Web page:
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Joined: 2002/12/11
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"Pilgrim and Sojourner." - 1 Peter 2:11

 Beware of splitting upon this rock! -fawcett

[b]Beware of splitting upon this rock![/b]

(John Fawcett, "Christ Precious")

"Yes, He is very precious to you who believe!"
1 Peter 2:7

If Christ is truly precious to us--we shall be ready to deny ourselves for Him. "If anyone would come after Me, he must deny himself and take up his cross daily and follow Me." Luke 9:23. Jesus Himself has been pleased to give us a safe and proper rule of judgment in this case: "If you love Me--keep My commandments. He who has My commandments and keeps them--he it is that loves Me." His Word and will have a prevailing, governing influence on the hearts and lives of those to whom He is precious. A steady desire and endeavor to avoid those things which are displeasing in His sight--is a practical proof that He is dear to us.

To deny ourselves is--to give up our own supposed wisdom, that we may be entirely under the guidance of God; to resign our own wills that we may be subject to His will; and to yield our passions to His government. To deny ourselves is--to forego everything sinful to which self is inclined; to practice every holy thing to which self is averse; and to be ready to give up everything dear to ourselves at the call of God--as our ease, our friends, our goods, our health, or even our life. It is a disowning, or renouncing ourselves for Christ; making ourselves nothing--that He may be all.

This cannot be sincerely done--unless Jesus is truly precious to us; or, which is the same thing--unless He is the object of our supreme affection. But if this is the case, we shall give up ourselves, with all that we have, to Him, without making any reserve. We shall, on a deliberate counting of the cost, choose the religion of Jesus, with all its difficulties--just as Moses chose to suffer affliction with the people of God, rather than to enjoy the pleasures of sin which are but for a season, esteeming the reproach of Christ greater riches than the treasures of Egypt.

This is what our Lord means by the strong figurative expressions of plucking out the right eye, and cutting off the right hand. That is--parting with everything dear to us--when it stands in competition with Him, or is opposed to His service or His honor. For He justly reminds us, that "no man can serve two masters; either he will hate the one--and love the other; or else he will hold to the one--and despise the other." He constantly teaches us--the necessity of preferring Him and His interest and service--to the dearest objects on earth. "For he who loves father or mother, son or daughter more than Me--is not worthy of Me. Whoever does not take up his cross and follow Me--is not worthy of Me." When matters come to such a crisis--that a man must either break with his nearest and dearest relations and friends--or break with Christ--he who prefers their favor and friendship to Christ's, and will not give up temporal endearments for His sake--is not worthy to be owned as one of Christ's real disciples, nor can he partake of the spiritual and eternal blessings which belong to such. He who prefers his own ease and safety in this world--to the truths and the service of Christ, cannot be justly deemed one who sincerely loves Him, or one to whom He is precious.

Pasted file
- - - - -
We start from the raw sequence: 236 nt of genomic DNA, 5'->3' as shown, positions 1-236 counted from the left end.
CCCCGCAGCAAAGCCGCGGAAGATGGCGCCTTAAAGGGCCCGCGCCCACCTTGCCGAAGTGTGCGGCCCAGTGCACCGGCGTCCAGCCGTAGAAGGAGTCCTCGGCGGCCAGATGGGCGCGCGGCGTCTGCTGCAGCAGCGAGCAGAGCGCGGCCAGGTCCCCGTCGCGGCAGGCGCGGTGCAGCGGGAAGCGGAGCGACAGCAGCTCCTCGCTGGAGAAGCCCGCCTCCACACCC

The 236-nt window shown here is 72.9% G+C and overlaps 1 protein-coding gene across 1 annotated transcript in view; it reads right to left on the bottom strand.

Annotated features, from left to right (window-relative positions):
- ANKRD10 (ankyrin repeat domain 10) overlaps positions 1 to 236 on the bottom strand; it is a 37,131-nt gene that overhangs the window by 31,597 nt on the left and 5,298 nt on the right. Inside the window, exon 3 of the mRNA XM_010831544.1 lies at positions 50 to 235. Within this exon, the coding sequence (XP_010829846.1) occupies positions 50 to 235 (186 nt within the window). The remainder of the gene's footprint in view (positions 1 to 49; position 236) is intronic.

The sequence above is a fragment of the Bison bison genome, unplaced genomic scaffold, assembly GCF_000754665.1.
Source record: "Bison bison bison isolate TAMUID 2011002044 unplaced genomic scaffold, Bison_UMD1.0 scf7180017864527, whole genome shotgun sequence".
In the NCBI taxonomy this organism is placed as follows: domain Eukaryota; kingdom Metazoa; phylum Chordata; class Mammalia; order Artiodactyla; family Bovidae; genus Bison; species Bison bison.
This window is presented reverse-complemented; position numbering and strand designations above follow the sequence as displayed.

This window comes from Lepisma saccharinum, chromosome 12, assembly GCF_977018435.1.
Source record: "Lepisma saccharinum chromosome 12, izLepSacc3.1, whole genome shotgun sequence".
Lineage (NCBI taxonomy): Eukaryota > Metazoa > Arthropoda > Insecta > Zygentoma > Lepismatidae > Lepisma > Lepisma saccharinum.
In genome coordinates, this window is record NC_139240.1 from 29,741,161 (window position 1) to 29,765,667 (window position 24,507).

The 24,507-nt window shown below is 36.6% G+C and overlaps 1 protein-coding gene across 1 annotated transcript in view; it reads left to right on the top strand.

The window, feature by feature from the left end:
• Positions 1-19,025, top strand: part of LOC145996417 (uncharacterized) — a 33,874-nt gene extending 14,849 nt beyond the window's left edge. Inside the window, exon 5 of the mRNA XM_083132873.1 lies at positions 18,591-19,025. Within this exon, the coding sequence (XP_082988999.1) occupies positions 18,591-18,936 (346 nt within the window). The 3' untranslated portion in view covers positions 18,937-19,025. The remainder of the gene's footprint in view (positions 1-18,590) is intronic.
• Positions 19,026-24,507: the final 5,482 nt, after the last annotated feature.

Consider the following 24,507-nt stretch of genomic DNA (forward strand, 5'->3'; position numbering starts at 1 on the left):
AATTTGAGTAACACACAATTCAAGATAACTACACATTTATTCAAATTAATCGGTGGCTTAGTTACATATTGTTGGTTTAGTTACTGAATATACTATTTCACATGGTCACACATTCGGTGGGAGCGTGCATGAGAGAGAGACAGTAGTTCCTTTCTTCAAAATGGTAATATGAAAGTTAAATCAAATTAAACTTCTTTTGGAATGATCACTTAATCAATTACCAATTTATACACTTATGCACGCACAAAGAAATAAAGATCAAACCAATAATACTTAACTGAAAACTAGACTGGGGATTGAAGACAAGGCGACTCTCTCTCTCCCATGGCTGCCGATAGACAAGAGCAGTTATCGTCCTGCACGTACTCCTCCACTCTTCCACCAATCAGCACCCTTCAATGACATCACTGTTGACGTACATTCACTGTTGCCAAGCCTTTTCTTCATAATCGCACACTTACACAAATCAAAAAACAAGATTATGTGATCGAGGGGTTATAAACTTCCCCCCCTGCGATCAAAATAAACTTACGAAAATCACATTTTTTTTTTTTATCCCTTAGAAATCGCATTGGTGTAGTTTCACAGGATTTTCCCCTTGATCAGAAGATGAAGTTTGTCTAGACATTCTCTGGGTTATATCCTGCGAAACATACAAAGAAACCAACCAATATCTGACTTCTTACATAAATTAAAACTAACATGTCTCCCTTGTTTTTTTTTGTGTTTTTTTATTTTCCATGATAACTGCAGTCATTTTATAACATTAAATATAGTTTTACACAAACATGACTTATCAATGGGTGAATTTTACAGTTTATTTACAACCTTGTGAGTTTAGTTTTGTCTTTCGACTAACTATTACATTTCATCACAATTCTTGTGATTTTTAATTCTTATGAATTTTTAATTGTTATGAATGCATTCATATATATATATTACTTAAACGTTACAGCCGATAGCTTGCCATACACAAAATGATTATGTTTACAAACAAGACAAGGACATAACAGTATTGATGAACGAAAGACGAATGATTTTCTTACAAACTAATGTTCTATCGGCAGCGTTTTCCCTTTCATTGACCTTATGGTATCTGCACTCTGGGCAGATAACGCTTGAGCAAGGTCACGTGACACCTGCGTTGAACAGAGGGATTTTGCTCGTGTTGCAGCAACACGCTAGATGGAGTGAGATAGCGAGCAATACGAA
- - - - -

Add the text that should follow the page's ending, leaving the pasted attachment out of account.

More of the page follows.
The same lesson is taught us by the parable of the treasure hidden in a field, which, when a man has found it--he goes and sells all that he has, and buys that field. And likewise by that of a merchant-man, seeking fine pearls, who having found one pearl of great price--he goes and parts with all, that he may possess that pearl. He is willing to give up the riches, the honors and pleasures of this world--for the enjoyment of that inestimable treasure which he has discovered.

Self-denial, in respect to things in themselves sinful, should be universal; otherwise we do not give proper evidence of the sincerity of our love for Christ. Many go very far in a profession of religion, and yet live in the habitual indulgence of some sin--either great or small, secret or open. O reader, examine yourself, and beware of splitting upon this rock!

Let us labor then, to mortify corrupt passions, inclinations and affections; and not willfully indulge ourselves in any sinful habit, custom, or practice!

SI Moderator - Greg Gordon

 2008/7/2 10:28Profile

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